Down But Not Out

Rick Proudfoot was an electrician. Because of the economy, he couldn’t find work and became homeless. He ended up sleeping in city parks; the penalty for which is $300 or 30 days in jail.

But this was only for a season. Somehow he found his way to Dignity Village, an official homeless community in Portland, Oregon. For two years now, he’s been CEO of the self-funded, self managed, and self governed community.

Lisa Larson was on the street for two years, camping on sidewalks and sleeping in abandoned buildings. While serving time in jail with her husband for chronically violating the ban against homeless camping in Milwaukie, Oregon, another homeless person told her about Dignity Village. Today she’s the village’s chief executive officer and the official spokesperson for Dignity Village.

Unlike Curly of The Three Stooges, you don’t have to be a victim of circumstances. You can get out of that place, if it’s the last thing you ever do and make a better life.

The moral of the story is not to write off people who are down and out. Homeless people have the potential to improve their lot.

People in Bucks County, PA should learn a lesson from these success stories. Here in Bucks, the homeless are often written off a never-do-wells, and the establishment just wants to keep them down. The conventional wisdom is that the average homeless person is a mental case, druggie or drunk. People who frequent the library want them removed without cause. On one occasion a county official said that people were not comfortable visiting the nearby Veterans Memorial when the homeless are there.

There certainly are some mental cases in the group. I’ve gathered that at least two of them who attend the community meals are complete nutcases. And there are a few drunks and druggies. The druggies are generally refugees from the local recovery houses that the feds have pushed on the community in lower Bucks County. There are about 100 of them just in Levittown, PA. The biggest thing the homeless are hooked on is tobacco.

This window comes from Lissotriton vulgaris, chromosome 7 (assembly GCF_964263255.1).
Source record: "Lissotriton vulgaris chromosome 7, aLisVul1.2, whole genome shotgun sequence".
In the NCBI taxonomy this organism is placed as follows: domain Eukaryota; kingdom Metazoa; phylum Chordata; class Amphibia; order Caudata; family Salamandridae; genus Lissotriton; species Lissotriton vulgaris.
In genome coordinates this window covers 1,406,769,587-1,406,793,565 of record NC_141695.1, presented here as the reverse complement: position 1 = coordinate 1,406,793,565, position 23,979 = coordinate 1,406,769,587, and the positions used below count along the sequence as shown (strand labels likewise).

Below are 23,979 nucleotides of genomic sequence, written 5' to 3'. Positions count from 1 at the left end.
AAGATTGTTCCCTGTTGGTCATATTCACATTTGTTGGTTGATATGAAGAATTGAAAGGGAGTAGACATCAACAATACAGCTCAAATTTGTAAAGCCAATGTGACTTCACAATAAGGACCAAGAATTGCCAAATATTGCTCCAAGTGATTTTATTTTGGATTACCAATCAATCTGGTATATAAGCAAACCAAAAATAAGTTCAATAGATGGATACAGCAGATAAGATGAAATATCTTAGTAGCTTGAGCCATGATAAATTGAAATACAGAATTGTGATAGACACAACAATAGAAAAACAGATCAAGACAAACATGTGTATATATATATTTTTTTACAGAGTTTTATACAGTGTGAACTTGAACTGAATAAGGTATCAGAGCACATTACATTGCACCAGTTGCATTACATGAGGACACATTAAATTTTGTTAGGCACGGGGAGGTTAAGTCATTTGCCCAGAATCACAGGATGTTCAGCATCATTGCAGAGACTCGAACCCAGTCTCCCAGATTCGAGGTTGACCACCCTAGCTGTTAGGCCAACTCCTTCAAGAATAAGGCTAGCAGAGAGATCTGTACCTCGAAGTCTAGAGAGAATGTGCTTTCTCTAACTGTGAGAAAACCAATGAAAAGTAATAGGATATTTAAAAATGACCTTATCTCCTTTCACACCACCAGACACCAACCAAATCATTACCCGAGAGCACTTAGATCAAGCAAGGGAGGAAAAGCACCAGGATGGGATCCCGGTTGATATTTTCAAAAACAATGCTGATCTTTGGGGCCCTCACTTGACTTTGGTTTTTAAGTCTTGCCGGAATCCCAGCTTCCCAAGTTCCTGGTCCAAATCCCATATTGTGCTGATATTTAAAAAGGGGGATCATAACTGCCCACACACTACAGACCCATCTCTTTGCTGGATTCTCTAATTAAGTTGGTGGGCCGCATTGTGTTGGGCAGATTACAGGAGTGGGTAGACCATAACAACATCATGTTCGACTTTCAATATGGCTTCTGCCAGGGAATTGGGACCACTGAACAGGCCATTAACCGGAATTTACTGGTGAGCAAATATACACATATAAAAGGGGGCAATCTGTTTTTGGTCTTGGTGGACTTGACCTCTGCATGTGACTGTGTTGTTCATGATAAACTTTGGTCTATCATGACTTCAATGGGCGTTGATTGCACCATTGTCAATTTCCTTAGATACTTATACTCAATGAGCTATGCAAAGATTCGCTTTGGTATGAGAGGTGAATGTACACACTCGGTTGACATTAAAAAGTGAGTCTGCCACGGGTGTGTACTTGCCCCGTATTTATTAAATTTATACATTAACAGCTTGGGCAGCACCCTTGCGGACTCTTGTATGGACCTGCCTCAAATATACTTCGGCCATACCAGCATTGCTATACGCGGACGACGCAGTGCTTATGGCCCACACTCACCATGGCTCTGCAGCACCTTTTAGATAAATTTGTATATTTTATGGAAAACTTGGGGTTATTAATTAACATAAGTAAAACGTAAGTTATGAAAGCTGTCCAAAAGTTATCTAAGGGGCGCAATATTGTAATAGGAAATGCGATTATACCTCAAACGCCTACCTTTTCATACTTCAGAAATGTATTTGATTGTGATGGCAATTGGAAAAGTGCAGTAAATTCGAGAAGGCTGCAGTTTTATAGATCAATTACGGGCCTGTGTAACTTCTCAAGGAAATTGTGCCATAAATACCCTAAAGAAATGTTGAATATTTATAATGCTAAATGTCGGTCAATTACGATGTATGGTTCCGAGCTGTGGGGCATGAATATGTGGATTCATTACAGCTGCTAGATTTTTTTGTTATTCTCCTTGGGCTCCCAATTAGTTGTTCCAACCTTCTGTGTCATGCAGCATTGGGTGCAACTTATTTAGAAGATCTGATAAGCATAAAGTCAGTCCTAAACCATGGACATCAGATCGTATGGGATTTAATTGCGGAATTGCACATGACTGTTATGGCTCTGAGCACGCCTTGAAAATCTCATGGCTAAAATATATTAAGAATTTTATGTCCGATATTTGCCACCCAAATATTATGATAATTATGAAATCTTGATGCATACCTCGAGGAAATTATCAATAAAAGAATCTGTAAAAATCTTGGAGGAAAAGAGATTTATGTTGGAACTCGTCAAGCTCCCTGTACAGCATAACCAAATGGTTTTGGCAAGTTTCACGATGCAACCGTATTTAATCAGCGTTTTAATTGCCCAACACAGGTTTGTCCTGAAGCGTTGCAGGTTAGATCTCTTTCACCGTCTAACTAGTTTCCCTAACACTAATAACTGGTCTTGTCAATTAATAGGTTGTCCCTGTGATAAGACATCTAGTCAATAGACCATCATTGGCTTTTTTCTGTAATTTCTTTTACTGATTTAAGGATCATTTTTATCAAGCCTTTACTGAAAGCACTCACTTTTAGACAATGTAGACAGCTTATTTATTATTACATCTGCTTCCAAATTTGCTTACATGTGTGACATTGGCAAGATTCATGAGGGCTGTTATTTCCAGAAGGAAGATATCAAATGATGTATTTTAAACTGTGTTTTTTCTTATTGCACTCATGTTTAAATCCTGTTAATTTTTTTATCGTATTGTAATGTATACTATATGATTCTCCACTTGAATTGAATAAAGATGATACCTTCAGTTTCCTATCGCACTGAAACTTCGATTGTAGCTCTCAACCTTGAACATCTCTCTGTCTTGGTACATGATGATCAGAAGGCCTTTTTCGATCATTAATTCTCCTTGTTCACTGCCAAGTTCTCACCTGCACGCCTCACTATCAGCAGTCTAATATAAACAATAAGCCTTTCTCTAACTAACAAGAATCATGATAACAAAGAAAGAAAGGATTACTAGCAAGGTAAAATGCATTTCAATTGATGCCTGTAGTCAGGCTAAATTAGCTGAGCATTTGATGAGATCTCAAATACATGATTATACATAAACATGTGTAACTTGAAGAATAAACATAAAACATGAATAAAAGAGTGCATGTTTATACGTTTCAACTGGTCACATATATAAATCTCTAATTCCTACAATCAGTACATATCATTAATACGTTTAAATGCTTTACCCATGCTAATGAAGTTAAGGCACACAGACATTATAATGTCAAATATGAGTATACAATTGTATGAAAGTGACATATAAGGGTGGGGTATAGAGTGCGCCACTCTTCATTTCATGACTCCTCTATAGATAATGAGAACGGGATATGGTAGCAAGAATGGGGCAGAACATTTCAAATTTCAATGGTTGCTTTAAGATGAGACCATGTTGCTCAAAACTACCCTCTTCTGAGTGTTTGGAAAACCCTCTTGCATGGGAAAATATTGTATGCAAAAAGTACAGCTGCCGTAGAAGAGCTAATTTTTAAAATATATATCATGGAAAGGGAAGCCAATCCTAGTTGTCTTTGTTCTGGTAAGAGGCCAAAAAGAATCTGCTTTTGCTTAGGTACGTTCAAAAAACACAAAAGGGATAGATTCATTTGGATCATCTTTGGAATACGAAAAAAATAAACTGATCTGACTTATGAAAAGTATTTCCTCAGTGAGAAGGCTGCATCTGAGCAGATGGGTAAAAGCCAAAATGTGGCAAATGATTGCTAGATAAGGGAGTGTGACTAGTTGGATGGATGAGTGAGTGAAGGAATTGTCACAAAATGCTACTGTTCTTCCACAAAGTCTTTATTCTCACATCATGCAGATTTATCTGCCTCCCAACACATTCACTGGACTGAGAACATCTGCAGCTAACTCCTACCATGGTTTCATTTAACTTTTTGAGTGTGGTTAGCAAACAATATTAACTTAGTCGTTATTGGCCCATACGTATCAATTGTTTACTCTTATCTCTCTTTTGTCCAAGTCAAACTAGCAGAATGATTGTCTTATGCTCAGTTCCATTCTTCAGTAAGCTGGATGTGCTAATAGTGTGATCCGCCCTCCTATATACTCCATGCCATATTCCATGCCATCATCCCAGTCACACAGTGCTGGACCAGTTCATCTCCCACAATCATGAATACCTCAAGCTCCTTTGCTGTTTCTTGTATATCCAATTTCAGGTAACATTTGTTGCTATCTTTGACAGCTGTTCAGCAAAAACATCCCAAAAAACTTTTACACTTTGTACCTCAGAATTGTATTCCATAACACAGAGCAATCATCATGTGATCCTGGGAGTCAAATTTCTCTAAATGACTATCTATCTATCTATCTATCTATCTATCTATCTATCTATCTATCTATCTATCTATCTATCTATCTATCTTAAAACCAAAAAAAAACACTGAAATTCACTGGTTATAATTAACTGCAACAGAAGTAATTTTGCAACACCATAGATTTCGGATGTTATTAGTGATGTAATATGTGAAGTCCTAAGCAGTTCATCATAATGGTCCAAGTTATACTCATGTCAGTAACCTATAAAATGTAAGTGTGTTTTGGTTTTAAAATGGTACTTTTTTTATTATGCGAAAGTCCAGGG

The homeless in Bucks County are fair game for the mental health industry, whose hustlers aggressively canvas the homeless community to sign them up for their services and use taxpayer funds. When I was on a quest for housing, Alan Johnson, now with Bucks County Family Services, said he’d find housing for me if I was willing to write myself off as being so messed up mentally I could not work the rest of my life. He’s made that offer to others.

Alan once told me that he doesn’t subscribe to housing first. He said that people have to get straight before they move into a residence. This presupposes that all homeless people are dysfunctional. I vehemently disagree!

Many of the homeless in lower Bucks County work, some sporadically, some somewhat regularly. One guy, for example, one of the “library people” is a professional homeless person. He quit jobs because he doesn’t want to work but just wants handouts and to play video games in the library all day. Many of the homeless, however, are serious about working. At one of the community meals I overheard a conversation between two homeless guys who have been working sporadically. They agreed that they want to get into a work routine.

Some homeless people have gotten good jobs and are living like everyone else.

If they are willing, homeless people can change their circumstances, given the opportunity. Even those who abuse drugs and alcohol can change. It’s good that churches in the area are reaching out to the homeless and not just helping them with physical needs; they help them with their problems. At one community meal, one of the hosts ministered to a guy with a drug problem, one on one. Sometime after that, I saw him at a temporary treatment center. He realized the seriousness of the problem and told me he is determined to persevere with treatment. I believe he moved on to a longer term treatment center.

Another guy recently returned to the community and got clean. At one of the community meals a host announced that he was going to give his testimony.

Ultimately, it’s God who can deliver people, no matter what the problem, if you let Him.

“The LORD is good, a stronghold in the day of trouble; and He knows those who trust in Him.”

–Nahum 1:7